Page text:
Nur and Family

If you’re also a mother and you’re thinking of doing the MBA, it’s not going to be an easy journey, but it will be rewarding if it’s something that will add value to your long term goals. If you need specific feedback, I would be glad to communicate with you :-)


– Nur Zahirah M Sukran, FT MBA 2012/13




EMBA Yr 1 Social in the Officers Mess

A fifty strong gang from across all three EMBA YR1 classes elected to drop the books and let the hair down for a social night in the Defence Forces military Barracks on the 23rd of March.

The evening kicked off with a lively drinks reception in the visitors centre were everyone was enlightened on the eventful history of Cathal Brugha Barracks. There were some surprised expressions in the crowd to hear of some of the happenings inside the gates over the years. It was certainly an eye opener for those who would not have been previously familiar with the finer details of Irish history over the past century and a half.

We moved from there to the Officers Mess where we indulged in the military’s finest cuisine! It wasn’t long before the weekend [class] crew had the wine opened and began to set the pace. Spirits were high and the “craic” as one says was mighty.

The meal complete we retired to the bar to enjoy the rest of the evening.  If the event was to be judged on the amount of people who stayed until the end well it would surely be marked as a great success, with many moving to the realms of Lesson Street to perfect their dance moves once the bar closed! In all the event provided an excellent opportunity for all of us to get to know and network with counterparts many of whom we would not have seen since the induction week.


Many thanks to all who attended, no doubt we will all see out the last few academic weeks of year one with success and hopefully we will soon meet again in high spirits.

– Conor Ryan, EMBA MidWeek, 2012-14

My MBA team-work journey

Three weeks ago, in the OB class, we had a discussion about team dynamic. Listening to my classmates discussing challenges in a multi-national team reminded me of interesting team-work experiences I have since the beginning of the semester.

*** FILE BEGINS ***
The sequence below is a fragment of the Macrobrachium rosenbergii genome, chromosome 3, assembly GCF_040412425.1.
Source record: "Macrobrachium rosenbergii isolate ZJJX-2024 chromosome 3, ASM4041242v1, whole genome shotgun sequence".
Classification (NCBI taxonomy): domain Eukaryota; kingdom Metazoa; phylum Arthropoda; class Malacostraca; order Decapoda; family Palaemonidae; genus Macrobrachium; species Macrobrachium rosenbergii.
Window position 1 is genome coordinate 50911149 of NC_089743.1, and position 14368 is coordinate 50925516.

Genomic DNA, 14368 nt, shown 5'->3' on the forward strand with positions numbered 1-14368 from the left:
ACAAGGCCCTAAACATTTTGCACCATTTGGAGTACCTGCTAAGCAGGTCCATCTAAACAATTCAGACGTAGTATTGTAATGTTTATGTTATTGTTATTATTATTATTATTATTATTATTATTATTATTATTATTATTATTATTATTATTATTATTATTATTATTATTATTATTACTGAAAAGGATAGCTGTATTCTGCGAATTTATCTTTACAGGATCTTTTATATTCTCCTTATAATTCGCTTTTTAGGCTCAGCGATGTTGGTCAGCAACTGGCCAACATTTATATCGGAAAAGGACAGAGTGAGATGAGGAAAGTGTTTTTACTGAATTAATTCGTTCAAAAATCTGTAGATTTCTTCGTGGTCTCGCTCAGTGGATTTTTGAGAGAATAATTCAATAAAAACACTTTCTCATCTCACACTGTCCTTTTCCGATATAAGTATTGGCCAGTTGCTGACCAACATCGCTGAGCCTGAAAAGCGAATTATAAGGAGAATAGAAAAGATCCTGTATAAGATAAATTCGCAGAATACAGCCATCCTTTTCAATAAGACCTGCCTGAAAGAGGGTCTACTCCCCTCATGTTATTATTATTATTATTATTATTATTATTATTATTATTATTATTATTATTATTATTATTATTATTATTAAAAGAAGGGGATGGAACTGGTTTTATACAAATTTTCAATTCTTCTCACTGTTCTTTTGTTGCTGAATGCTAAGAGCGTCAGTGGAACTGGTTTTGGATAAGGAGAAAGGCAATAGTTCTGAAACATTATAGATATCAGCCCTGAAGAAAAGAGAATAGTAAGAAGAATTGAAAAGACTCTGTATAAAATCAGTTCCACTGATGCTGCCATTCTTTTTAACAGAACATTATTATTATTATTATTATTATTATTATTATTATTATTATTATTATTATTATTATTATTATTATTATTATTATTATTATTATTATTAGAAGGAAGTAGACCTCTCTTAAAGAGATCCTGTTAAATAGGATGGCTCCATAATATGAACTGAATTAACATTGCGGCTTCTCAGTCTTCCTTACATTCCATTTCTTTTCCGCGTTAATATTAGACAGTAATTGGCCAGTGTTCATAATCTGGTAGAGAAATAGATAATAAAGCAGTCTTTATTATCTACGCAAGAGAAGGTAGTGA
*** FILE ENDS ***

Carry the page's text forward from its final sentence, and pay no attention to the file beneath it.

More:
As I imagined, one big part of the MBA journey is for us to learn how to work in a diversified team. Just similar to how it is in real life, we are normally not allowed to choose our team members. People with different nationalities, genders, backgrounds, and characteristics are put into teams based on a mystery rule decided by the MBA Office. In these teams, the Peacocks have to work with the Dolphins, the Hubs work with the Greens, the Extroverts work with the Introverts; and it creates room for interesting yet sometimes painful experiences.

In Semester 1, I was assigned into Team 8 with one Russian and two Irish. Teamwork, as what it actually happened to us, was a real journey in which each team member had to continuously learn and adjust to work well with others. During our 5 month journey with around 20 group presentations and assignments for 7 modules, we first experienced a painful time when we had such huge conflicts that we decided “diversity does not work and we need consultation”. Frank communication and continuous commitments helped us overcome that challenge.  Adjustment to each other learning styles (for example Pavel prefers practical ideas and Richie is deeply in-love with tables and frameworks), together with initiatives such as setting agenda and controlling time for each meeting also enabled us to stay focus and work more effectively. Things became easier and easier and we managed to have more time to talk to each other outside of work. I got to know that Richie had two kittens – Gleason and Sheeran, and James’s family always eats their home-grown turkeys at Christmas.

In semester two, we have two different groups (one for Negotiation and one for the remaining subjects); and then a final group for Capstone project. I believe what we have learnt will sharpen our skills to cope with real-life teamwork issues and enable us to make the most of team dynamic in our post-MBA lives.

Thu Dieu Ngo




– Thu Dieu Ngo, FT MBA and IDEAS Programme 2012/13